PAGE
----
kubeadm-1.19.4-0.x86_64 kubectl-1.19.4-0.x86_64 kubelet-1.19.4-0.x86_64

socat- conntrack-tools-1.4.4-10.el8.x86_64 libnetfilter_cthelper-1.0.0-15.el8.x86_64

libnetfilter_cttimeout-1.0.0-11.el8.x86_64 libnetfilter_queue-1.0.2-11.el8.x86_64 cri-tools-1.13.0-0.x86_64



  1. Start Kubernetes services on master node:
[root@swmanager]# systemctl enable kubelet && systemctl start kubelet

Created symlink /etc/systemd/system/ → /usr/lib/systemd/system/kubelet.service.

  1. Check if Kubernetes client is installed:
[root@swmanager]# kubectl version –client

Client Version: version.Info{Major:”1″, Minor:”19″, GitVersion:”v1.19.4″, GitCommit:”d360454c9bcd1634cf4cc52d1867af5491dc9c5f”, GitTreeState:”clean”, BuildDate:”2020-11-11T13:17:17Z”, GoVersion:”go1.15.2″, Compiler:”gc”, Platform:”linux/amd64″}

  1. Ensure that systemd is configured for cgroup:
[root@swmanager ~]# cat <<EOF > /etc/sysconfig/kubelet

> KUBELET_EXTRA_ARGS=”–cgroup-driver=systemd”


  1. Initialize Kubernetes cluster:
[root@swmanager ~]# kubeadm init –pod-network-cidr= –apiserver-advertise-address=

W1119 09:08:38.536223 1905 configset.go:348] WARNING: kubeadm cannot validate component configs for API groups []

[init] Using Kubernetes version: v1.19.4

[preflight] Running pre-flight checks

[WARNING FileExisting-tc]: tc not found in system path

[preflight] Pulling images required for setting up a Kubernetes cluster

[preflight] This might take a minute or two, depending on the speed of your internet connection

[preflight] You can also perform this action in beforehand using ‘kubeadm config images pull’

[certs] Using certificateDir folder “/etc/kubernetes/pki”

[certs] Generating “ca” certificate and key

[certs] Generating “apiserver” certificate and key

[certs] apiserver serving cert is signed for DNS names [kubernetes kubernetes.default kubernetes.default.svc kubernetes.default.svc.cluster.local swmanager.local] and IPs []


Your Kubernetes control-plane has initialized successfully!

To start using your cluster, you need to run the following as a regular user:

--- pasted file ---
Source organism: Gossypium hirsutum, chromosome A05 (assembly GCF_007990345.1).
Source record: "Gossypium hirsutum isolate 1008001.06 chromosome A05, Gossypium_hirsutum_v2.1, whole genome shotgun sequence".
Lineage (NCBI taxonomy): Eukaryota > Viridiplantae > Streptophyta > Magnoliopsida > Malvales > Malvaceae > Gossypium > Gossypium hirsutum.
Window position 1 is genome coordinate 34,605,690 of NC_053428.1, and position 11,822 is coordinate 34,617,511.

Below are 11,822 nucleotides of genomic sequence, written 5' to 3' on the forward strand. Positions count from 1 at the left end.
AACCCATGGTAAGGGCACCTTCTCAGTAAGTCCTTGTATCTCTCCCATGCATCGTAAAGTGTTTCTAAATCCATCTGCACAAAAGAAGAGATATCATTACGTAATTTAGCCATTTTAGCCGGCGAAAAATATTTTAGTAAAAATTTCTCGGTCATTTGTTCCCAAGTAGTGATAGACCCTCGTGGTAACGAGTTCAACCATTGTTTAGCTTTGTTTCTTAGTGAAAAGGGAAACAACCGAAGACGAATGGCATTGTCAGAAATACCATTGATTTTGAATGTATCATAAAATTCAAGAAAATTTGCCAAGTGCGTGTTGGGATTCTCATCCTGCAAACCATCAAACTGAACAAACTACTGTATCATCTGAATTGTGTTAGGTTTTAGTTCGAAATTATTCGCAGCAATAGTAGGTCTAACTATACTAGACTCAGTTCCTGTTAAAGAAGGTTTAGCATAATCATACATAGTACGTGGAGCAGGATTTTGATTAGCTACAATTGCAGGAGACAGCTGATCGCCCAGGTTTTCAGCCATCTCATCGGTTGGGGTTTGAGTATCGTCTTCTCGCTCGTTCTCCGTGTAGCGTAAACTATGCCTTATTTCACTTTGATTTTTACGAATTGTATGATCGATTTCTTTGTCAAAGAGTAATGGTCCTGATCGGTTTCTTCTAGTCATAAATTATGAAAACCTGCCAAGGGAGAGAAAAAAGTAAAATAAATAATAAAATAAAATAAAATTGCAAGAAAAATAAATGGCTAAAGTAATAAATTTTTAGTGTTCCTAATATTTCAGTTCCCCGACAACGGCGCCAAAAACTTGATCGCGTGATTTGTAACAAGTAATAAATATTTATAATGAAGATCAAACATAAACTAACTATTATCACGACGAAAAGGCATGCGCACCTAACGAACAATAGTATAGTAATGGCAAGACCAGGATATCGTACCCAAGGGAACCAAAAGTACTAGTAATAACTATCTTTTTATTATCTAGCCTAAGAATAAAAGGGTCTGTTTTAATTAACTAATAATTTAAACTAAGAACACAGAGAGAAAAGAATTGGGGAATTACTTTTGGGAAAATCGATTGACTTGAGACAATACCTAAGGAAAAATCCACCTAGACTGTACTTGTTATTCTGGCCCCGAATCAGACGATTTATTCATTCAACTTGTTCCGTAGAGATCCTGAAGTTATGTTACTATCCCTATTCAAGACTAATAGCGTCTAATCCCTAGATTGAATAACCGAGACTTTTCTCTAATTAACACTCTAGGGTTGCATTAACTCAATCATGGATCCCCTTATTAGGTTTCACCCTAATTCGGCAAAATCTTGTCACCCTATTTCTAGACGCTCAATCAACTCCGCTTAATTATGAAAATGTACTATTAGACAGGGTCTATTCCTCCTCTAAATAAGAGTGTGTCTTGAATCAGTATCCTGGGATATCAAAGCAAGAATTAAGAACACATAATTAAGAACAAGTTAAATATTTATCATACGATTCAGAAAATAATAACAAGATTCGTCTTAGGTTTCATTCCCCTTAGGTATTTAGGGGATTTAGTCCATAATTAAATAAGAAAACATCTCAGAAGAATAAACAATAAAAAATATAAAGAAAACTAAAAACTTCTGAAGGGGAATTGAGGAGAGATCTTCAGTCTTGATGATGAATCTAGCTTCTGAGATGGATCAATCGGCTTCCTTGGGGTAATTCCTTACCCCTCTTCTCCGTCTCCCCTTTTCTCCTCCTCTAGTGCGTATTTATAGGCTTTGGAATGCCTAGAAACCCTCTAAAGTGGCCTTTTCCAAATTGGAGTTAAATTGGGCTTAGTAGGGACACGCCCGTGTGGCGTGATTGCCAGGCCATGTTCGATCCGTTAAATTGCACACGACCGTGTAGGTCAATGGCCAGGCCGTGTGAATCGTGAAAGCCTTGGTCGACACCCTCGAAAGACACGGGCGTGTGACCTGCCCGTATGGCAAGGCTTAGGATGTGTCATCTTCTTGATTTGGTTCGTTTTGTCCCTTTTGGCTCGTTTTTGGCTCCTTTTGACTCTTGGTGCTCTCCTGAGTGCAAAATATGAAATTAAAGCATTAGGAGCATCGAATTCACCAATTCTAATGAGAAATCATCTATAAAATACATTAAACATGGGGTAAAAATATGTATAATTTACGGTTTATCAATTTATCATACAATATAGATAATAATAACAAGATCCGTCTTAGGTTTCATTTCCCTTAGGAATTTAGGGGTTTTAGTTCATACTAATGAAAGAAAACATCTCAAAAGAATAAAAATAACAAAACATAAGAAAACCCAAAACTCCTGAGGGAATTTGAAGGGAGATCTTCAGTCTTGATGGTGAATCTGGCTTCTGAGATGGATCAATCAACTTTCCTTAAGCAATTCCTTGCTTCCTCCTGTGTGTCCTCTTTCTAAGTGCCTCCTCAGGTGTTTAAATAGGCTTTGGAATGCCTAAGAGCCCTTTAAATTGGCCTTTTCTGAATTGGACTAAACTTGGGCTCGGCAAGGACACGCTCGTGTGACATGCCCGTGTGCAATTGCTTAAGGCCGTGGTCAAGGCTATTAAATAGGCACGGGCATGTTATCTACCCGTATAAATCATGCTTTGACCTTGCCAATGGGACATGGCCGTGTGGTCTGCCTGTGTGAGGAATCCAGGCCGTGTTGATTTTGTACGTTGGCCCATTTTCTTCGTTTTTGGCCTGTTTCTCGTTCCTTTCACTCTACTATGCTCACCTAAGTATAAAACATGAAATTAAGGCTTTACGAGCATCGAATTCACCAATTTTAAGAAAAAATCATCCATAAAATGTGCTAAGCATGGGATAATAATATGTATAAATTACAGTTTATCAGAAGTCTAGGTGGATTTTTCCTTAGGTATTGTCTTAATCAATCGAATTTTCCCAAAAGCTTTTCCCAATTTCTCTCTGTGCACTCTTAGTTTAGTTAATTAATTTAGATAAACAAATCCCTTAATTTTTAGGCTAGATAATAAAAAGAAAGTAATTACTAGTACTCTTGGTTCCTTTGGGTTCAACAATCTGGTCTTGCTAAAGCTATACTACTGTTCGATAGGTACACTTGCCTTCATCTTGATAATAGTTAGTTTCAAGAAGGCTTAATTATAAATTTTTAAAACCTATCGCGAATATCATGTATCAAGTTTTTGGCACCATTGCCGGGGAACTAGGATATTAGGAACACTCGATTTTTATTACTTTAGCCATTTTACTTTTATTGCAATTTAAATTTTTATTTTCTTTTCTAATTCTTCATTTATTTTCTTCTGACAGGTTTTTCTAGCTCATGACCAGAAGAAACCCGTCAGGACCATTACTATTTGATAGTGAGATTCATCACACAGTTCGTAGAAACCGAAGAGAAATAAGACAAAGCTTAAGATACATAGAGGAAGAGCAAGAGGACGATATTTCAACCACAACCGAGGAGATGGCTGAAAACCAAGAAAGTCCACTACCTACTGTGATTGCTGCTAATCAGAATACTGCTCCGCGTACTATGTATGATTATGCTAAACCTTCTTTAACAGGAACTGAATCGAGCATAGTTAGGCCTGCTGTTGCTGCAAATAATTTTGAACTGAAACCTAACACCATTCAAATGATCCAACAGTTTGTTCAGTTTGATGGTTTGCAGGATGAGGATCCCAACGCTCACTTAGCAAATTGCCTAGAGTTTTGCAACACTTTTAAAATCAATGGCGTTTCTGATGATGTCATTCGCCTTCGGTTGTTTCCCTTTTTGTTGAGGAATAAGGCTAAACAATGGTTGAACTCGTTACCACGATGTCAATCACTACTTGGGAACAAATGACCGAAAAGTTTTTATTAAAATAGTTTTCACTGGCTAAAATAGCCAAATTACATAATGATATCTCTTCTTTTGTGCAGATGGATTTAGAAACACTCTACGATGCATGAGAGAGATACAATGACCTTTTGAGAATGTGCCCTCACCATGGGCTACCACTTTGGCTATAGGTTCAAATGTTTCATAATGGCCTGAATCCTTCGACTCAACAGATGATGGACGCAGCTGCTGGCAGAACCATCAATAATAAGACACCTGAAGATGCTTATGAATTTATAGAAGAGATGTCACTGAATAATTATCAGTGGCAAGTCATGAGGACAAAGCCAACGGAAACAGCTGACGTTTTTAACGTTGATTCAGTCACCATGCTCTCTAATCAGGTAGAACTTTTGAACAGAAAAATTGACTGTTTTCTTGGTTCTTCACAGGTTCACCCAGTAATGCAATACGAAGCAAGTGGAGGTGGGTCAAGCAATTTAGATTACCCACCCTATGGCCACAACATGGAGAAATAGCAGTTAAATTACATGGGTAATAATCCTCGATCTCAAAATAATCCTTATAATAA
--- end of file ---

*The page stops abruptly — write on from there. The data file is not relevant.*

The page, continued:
You should now deploy a pod network to the cluster.

Run “kubectl apply -f [podnetwork].yaml” with one of the options listed at:

Then you can join any number of worker nodes by running the following on each as root:

kubeadm join –token sfzbf4.gqh1xwwjqhkznwv5 \

–discovery-token-ca-cert-hash sha256:25432bd4b786d54887e3078bfe0e3db7cf88199bf75d4702b6dc618e20a1dfe2

  1. Apply correct permissions for Kubernetes cluster (master node):
[root@swmanager]# mkdir -p $HOME/.kube

sudo cp -i /etc/kubernetes/admin.conf $HOME/.kube/config

sudo chown $(id -u):$(id -g) $HOME/.kube/config

  1. Join all worker nodes to kubernetes cluster:
[root@swworker2 ~]# kubeadm join –token sfzbf4.gqh1xwwjqhkznwv5 –discovery-token-ca-cert-hash sha256:25432bd4b786d54887e3078bfe0e3db7cf88199bf75d4702b6dc618e20a1dfe2

[preflight] Running pre-flight checks

[WARNING FileExisting-tc]: tc not found in system path

[WARNING Hostname]: hostname “swworker2” could not be reached

[WARNING Hostname]: hostname “swworker2”: lookup swworker2 on no such host

[preflight] Reading configuration from the cluster…

[preflight] FYI: You can look at this config file with ‘kubectl -n kube-system get cm kubeadm-config -oyaml’

[kubelet-start] Writing kubelet configuration to file “/var/lib/kubelet/config.yaml”

[kubelet-start] Writing kubelet environment file with flags to file “/var/lib/kubelet/kubeadm-flags.env”

[kubelet-start] Starting the kubelet

[kubelet-start] Waiting for the kubelet to perform the TLS Bootstrap…

This node has joined the cluster:

* Certificate signing request was sent to apiserver and a response was received.

* The Kubelet was informed of the new secure connection details.

Run ‘kubectl get nodes’ on the control-plane to see this node join the cluster.

  1. From master run following command to check status of the cluster (all nodes should be in ready status):
[root@swmanager ~] kubectl get nodes


swmanager.local Ready master 11m v1.19.4

swworker1.local Ready <none> 38s v1.19.4

swworker2 Ready <none> 5m50s v1.19.4

  1. Check status of system pods on master node (all should be in running state):
[root@swmanager] kubectl get pods –n kube-system


coredns-f9fd979d6-k2xjv 1/1 Running 0 3m18s

coredns-f9fd979d6-xjzzr 1/1 Running 0 3m18s

etcd-swmanager.local 1/1 Running 0 3m28s

kube-apiserver-swmanager.local 1/1 Running 0 3m28s

kube-controller-manager-swmanager.local 1/1 Running 0 3m28s

kube-flannel-ds-82s4h 1/1 Running 0 106s

kube-flannel-ds-vkt7k 1/1 Running 0 55s

kube-proxy-pz2gh 1/1 Running 0 3m18s

kube-proxy-sfljr 1/1 Running 0 55s

kube-scheduler-swmanager.local 1/1 Running 0 3m28s

  1. Run one image to test if pods are running:
[root@swmanager ~] kubectl run nginx –image=nginx

pod/nginx created

  1. Pod should be in running state:
[root@swmanager log] kubectl get pods -o wide


nginx 1/1 Running 0 80s swworker1.local <none> <none>

Congratulations you have successfully installed three node kubernetes cluster!